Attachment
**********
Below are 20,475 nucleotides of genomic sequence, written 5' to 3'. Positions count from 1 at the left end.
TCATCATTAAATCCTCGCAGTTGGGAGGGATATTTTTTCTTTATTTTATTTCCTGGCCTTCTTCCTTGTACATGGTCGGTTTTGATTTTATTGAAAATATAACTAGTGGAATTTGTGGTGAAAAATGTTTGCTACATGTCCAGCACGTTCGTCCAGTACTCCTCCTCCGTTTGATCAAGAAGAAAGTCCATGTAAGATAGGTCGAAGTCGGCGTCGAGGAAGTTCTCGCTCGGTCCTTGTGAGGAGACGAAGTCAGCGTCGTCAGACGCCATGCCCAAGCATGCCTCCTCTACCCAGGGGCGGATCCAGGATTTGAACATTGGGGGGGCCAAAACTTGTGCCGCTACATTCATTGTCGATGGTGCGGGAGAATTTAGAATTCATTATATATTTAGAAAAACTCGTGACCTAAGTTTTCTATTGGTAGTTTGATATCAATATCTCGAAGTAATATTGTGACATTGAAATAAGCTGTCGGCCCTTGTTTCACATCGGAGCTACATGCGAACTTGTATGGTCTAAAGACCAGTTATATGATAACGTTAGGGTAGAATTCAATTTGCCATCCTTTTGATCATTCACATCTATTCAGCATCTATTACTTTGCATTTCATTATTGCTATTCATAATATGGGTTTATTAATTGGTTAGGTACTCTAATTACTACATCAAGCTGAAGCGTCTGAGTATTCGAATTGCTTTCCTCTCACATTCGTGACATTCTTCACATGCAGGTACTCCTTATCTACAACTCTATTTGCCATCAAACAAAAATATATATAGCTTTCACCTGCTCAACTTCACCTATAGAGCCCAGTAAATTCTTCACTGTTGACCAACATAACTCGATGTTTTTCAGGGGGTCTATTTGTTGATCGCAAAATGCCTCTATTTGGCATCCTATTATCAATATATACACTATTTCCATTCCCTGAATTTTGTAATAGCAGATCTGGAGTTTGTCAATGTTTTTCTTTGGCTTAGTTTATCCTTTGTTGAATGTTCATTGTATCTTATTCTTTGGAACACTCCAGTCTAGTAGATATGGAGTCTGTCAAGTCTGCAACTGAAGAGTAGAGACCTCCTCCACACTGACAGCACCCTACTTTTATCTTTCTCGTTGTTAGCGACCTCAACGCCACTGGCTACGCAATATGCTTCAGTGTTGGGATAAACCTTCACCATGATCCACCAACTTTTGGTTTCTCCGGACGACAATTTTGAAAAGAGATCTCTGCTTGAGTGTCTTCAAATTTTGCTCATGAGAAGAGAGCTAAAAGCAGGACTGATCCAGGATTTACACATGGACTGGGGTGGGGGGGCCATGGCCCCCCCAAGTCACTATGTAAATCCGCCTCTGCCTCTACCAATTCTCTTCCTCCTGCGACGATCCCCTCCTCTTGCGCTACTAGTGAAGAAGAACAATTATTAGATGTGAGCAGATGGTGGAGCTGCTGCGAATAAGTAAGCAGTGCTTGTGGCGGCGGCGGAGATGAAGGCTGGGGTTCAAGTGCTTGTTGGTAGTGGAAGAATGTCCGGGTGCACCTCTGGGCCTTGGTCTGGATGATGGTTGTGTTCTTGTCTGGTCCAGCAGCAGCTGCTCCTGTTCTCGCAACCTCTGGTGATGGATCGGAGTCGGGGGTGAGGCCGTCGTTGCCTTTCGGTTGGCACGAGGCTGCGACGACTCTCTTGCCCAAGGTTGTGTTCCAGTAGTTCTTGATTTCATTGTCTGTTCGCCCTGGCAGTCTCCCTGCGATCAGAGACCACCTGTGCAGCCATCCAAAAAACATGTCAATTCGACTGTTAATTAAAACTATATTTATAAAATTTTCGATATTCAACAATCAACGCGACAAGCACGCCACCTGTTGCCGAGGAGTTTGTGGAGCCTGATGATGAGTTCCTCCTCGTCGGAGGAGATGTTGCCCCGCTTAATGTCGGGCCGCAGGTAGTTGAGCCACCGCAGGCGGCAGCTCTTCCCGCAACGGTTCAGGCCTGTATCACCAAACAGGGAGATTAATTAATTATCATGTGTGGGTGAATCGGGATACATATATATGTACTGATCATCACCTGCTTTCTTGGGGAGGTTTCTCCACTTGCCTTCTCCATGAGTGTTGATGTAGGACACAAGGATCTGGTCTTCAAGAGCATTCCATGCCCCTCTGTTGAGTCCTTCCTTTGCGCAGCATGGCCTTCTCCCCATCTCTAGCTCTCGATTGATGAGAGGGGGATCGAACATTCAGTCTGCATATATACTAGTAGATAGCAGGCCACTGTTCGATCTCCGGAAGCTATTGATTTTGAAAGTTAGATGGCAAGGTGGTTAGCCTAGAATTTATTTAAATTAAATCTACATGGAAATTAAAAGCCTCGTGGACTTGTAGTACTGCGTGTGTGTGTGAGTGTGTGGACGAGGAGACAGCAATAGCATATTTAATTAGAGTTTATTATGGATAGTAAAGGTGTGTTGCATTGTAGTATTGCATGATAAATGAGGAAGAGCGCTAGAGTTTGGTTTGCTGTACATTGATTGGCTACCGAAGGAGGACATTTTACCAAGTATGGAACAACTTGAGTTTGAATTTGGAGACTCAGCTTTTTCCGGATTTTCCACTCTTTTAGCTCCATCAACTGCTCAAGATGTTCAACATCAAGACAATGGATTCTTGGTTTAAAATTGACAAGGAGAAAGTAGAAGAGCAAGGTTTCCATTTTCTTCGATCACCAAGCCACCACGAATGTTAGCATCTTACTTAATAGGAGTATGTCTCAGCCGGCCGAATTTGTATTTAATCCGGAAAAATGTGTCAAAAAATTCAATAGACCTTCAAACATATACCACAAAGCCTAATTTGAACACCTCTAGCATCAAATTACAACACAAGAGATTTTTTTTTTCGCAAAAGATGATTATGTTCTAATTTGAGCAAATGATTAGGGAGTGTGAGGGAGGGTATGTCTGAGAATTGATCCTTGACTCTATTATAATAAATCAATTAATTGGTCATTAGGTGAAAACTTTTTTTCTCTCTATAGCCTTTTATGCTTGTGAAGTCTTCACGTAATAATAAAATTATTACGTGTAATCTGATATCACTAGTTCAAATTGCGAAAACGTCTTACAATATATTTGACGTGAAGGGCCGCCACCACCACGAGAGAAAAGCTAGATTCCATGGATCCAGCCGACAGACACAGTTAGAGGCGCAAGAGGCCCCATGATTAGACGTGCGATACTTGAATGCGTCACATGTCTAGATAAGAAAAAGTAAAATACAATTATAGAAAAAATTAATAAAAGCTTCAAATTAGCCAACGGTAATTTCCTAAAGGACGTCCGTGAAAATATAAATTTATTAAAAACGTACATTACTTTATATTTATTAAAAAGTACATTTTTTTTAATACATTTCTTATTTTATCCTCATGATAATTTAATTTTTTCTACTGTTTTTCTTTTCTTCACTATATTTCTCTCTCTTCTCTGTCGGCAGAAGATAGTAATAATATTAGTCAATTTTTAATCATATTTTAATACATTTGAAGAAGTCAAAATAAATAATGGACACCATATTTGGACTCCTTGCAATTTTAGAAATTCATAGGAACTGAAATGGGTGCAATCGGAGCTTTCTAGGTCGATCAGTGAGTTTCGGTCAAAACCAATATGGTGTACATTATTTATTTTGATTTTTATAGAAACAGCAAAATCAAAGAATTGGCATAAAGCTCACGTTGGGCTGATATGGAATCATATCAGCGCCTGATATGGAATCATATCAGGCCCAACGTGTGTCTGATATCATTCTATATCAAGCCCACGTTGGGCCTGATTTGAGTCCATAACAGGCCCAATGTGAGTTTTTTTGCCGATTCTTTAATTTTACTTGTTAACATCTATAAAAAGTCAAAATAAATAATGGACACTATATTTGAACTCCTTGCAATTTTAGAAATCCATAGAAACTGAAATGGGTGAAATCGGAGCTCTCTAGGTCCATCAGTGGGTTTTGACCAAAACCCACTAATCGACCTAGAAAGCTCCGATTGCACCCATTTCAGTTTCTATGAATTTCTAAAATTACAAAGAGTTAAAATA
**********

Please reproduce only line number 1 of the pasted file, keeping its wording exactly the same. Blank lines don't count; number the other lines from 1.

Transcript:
Below are 20,475 nucleotides of genomic sequence, written 5' to 3'. Positions count from 1 at the left end.